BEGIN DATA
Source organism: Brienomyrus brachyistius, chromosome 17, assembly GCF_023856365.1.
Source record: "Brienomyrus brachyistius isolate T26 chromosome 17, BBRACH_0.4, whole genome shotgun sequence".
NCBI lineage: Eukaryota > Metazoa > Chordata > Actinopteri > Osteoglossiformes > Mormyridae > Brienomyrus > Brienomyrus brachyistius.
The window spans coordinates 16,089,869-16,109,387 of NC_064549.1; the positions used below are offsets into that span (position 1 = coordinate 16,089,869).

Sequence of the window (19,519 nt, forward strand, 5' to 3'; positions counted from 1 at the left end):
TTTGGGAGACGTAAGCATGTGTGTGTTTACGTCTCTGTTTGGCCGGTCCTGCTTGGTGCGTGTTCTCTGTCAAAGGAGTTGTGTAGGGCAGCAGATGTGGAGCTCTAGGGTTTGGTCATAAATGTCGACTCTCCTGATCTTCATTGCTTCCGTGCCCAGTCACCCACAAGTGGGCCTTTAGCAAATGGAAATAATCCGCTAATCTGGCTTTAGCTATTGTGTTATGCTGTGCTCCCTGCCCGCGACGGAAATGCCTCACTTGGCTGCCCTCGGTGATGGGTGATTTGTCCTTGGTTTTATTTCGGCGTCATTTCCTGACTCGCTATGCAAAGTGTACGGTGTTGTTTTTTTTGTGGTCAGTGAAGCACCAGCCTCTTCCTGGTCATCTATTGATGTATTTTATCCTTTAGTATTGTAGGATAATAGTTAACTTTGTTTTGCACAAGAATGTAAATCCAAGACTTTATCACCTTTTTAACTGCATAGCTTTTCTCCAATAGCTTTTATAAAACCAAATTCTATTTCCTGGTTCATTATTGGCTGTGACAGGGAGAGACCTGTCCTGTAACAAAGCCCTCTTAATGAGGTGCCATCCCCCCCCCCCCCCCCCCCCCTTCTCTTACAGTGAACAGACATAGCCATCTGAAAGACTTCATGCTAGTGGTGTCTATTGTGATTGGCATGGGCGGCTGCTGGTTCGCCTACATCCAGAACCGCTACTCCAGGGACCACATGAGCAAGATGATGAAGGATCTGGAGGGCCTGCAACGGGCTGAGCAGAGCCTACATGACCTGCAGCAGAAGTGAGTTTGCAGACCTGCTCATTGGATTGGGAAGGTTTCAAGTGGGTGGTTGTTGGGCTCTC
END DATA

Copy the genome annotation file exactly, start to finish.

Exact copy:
Source organism: Brienomyrus brachyistius, chromosome 17, assembly GCF_023856365.1.
Source record: "Brienomyrus brachyistius isolate T26 chromosome 17, BBRACH_0.4, whole genome shotgun sequence".
NCBI lineage: Eukaryota > Metazoa > Chordata > Actinopteri > Osteoglossiformes > Mormyridae > Brienomyrus > Brienomyrus brachyistius.
The window spans coordinates 16,089,869-16,109,387 of NC_064549.1; the positions used below are offsets into that span (position 1 = coordinate 16,089,869).

Sequence of the window (19,519 nt, forward strand, 5' to 3'; positions counted from 1 at the left end):
TTTGGGAGACGTAAGCATGTGTGTGTTTACGTCTCTGTTTGGCCGGTCCTGCTTGGTGCGTGTTCTCTGTCAAAGGAGTTGTGTAGGGCAGCAGATGTGGAGCTCTAGGGTTTGGTCATAAATGTCGACTCTCCTGATCTTCATTGCTTCCGTGCCCAGTCACCCACAAGTGGGCCTTTAGCAAATGGAAATAATCCGCTAATCTGGCTTTAGCTATTGTGTTATGCTGTGCTCCCTGCCCGCGACGGAAATGCCTCACTTGGCTGCCCTCGGTGATGGGTGATTTGTCCTTGGTTTTATTTCGGCGTCATTTCCTGACTCGCTATGCAAAGTGTACGGTGTTGTTTTTTTTGTGGTCAGTGAAGCACCAGCCTCTTCCTGGTCATCTATTGATGTATTTTATCCTTTAGTATTGTAGGATAATAGTTAACTTTGTTTTGCACAAGAATGTAAATCCAAGACTTTATCACCTTTTTAACTGCATAGCTTTTCTCCAATAGCTTTTATAAAACCAAATTCTATTTCCTGGTTCATTATTGGCTGTGACAGGGAGAGACCTGTCCTGTAACAAAGCCCTCTTAATGAGGTGCCATCCCCCCCCCCCCCCCCCCCCCTTCTCTTACAGTGAACAGACATAGCCATCTGAAAGACTTCATGCTAGTGGTGTCTATTGTGATTGGCATGGGCGGCTGCTGGTTCGCCTACATCCAGAACCGCTACTCCAGGGACCACATGAGCAAGATGATGAAGGATCTGGAGGGCCTGCAACGGGCTGAGCAGAGCCTACATGACCTGCAGCAGAAGTGAGTTTGCAGACCTGCTCATTGGATTGGGAAGGTTTCAAGTGGGTGGTTGTTGGGCTCTC